|There were many pilgrim groups on the mountain, both catholic and orthodox. Here Mass is being celebrated at the lower altar.||The impressive basilica was visited by Pope Paul VI in 1964; he was the first pope to visit the Holy Land.|
|Then your pilgrims went off to learn about life in Nazareth at the time of Jesus. We saw an olive tree hundreds of years old and laden with olives.||We learned how and why to separate sheep from goats.|
|We learned about tomb burial.||And about pressing the olives...|
|We found a local man, Joseph, by name, in the carpenter's shop.||And we watched him at work, with plane and lathe.|
|Hannah the weaver shared her craft with us.||We were amazed by her skill and dexterity.|
|Hannah at work.||And we saw a reconstruction of a first century synagogue.|
|Perhaps this should have been in Bethlehem...||And ended with hot fresh bread at lunch.|
|Then we went to the church of the Annunciation to Mary, read the Gospel of the Feast and said the Angelus.||We ended with a visit to the well where according to orthodox tradition, Mary went to draw water and there encountered the angel.|
|Day 7 – Monday, Second Week|
|We left Jerusalem on Monday and headed first to Bethany. Here Johnny, our guide, explains the raising of Lazarus.||The tomb of Lazarus could have been entered from within the Byzantine church built on the site in the 4th century. Here is part of the original floor of that church, which was destroyed in the 7th century.|
|This is the rock of temptation within the Greek Orthodox monastery church.||This tree in Jericho is a descendant of the one that Zacchaeus climbed in order to see Jesus.|
|Johnny in charge as pilgrims board the cable cars to take them swiftly up to the mount of the temptation.||This is the view looking down on historic Jericho, partly excavated by Kathleen Kenyon.|
|Next we went to visit the school that we supported earlier in the year through the Rector's sponsored walk. It combines boarding, for 80 orphan boys, and day schooling for some 200 boys and girls. Here your pilgrims are in the computer room, funded by the McCabe Travel Trust.||It is thought that Jesus took refuge in this cave during his forty days in the wilderness.|
|We were welcomed by the church's friendly doorkeeper.||The monastery clings to the face of the mountain.|
After this we went to the site of the baptism of Jesus in the river Jordan and then came north to the Sea of Galilee.
|Day 6 – Sunday|
|Sunday has been a day of variety for your pilgrims with no group events. Some went to Masada and the Dead Sea. Some went to the Temple Mount. Others went to liturgies - Coptic, Orthodox in Greek and in Arabic, Armenian and, of course, Anglican. The Rector, after attending the Orthodox Liturgy (for the local Arabic-speaking community), revisited the Holy Sepulchre and took these photographs.|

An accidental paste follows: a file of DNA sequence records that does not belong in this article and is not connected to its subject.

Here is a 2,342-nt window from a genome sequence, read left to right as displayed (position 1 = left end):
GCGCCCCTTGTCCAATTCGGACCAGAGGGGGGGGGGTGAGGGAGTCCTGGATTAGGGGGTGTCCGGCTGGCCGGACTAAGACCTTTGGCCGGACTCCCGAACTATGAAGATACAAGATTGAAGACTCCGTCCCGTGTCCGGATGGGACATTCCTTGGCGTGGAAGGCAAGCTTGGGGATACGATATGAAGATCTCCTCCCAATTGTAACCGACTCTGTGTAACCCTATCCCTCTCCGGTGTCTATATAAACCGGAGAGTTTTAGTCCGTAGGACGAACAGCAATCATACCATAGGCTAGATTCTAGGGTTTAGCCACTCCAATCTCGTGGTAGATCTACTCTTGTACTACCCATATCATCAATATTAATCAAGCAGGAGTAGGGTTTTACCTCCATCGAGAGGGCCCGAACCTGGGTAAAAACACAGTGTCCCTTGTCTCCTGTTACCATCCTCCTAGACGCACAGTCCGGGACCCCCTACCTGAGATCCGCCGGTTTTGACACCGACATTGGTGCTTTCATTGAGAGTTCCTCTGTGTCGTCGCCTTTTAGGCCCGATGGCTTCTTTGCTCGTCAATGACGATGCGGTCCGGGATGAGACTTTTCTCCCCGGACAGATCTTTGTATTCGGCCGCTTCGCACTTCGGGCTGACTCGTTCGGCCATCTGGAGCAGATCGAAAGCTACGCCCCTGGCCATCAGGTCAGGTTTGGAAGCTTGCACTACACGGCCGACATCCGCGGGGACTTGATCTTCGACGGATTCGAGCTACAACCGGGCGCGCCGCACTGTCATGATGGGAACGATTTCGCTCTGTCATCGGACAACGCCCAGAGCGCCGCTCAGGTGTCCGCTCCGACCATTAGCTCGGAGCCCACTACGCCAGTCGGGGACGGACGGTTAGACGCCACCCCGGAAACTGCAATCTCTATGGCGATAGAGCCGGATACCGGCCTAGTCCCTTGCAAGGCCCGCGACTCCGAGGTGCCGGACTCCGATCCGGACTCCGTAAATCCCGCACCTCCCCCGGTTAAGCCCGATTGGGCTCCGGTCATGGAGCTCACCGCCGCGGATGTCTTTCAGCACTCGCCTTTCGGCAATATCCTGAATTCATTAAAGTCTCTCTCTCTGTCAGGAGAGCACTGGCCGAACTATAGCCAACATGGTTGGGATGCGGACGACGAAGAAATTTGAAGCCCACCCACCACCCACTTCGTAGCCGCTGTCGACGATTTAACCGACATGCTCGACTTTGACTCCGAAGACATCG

|You never know who you might encounter on the streets of the Old City.||Pilgrims linger over lunch at Saint George's Guest House.|
The Rector encountered this ancient Egyptian cat in the garden of the National Library of Israel.
|Day 5 – Saturday, First Week|
|Our day started with a celebration of the Eucharist at the Shepherds' Fields (this photo was taken by Ann Jones)||Kyung Ae Kelly seeks the perfect photo.|
|We celebrated Christ's birth as we visited the church at the Shepherds' Fields and at the Church of the Nativity in Bethlehem.||Shopping is an important part of pilgrimage, it seems. Here we are listening to the head of a co-operative of Christian families explain the quality of their products.|
|Your pilgrims in the light of the Nativity? Actually they are waiting eagerly for the moment of descent into the stable grotto beneath the basilica, which is undergoing major restoration hence the scaffolding.||A brief moment in the grotto.|
|We caught a glimpse of the Armenians as they sang Vespers.||Also in the caves beneath Bethlehem is that where S. Jerome lived and in which he spent long years translating the Bible into Latin.|
|This bambino has an annual outing!
||Remnants of the Crusader cloister.|
|Fr Mark - no stranger to cloisters!
||We could have two competitions - one for funny signs and another for religious sentimentality. Sacred kitsch abounds here.|